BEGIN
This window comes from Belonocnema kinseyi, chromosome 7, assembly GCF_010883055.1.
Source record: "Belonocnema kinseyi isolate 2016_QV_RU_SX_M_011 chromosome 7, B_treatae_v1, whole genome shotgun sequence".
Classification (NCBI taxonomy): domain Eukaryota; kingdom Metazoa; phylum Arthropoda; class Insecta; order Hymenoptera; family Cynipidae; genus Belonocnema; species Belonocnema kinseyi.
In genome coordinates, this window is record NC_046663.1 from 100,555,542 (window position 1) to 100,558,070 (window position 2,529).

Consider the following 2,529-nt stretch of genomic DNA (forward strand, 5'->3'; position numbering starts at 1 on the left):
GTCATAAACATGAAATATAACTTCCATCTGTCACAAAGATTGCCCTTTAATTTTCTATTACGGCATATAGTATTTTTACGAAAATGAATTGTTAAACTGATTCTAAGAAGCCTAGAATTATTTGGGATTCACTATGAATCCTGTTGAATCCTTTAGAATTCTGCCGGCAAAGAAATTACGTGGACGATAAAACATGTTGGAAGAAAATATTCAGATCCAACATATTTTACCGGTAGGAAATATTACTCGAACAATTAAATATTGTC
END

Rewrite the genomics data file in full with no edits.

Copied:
This window comes from Belonocnema kinseyi, chromosome 7, assembly GCF_010883055.1.
Source record: "Belonocnema kinseyi isolate 2016_QV_RU_SX_M_011 chromosome 7, B_treatae_v1, whole genome shotgun sequence".
Classification (NCBI taxonomy): domain Eukaryota; kingdom Metazoa; phylum Arthropoda; class Insecta; order Hymenoptera; family Cynipidae; genus Belonocnema; species Belonocnema kinseyi.
In genome coordinates, this window is record NC_046663.1 from 100,555,542 (window position 1) to 100,558,070 (window position 2,529).

Consider the following 2,529-nt stretch of genomic DNA (forward strand, 5'->3'; position numbering starts at 1 on the left):
GTCATAAACATGAAATATAACTTCCATCTGTCACAAAGATTGCCCTTTAATTTTCTATTACGGCATATAGTATTTTTACGAAAATGAATTGTTAAACTGATTCTAAGAAGCCTAGAATTATTTGGGATTCACTATGAATCCTGTTGAATCCTTTAGAATTCTGCCGGCAAAGAAATTACGTGGACGATAAAACATGTTGGAAGAAAATATTCAGATCCAACATATTTTACCGGTAGGAAATATTACTCGAACAATTAAATATTGTC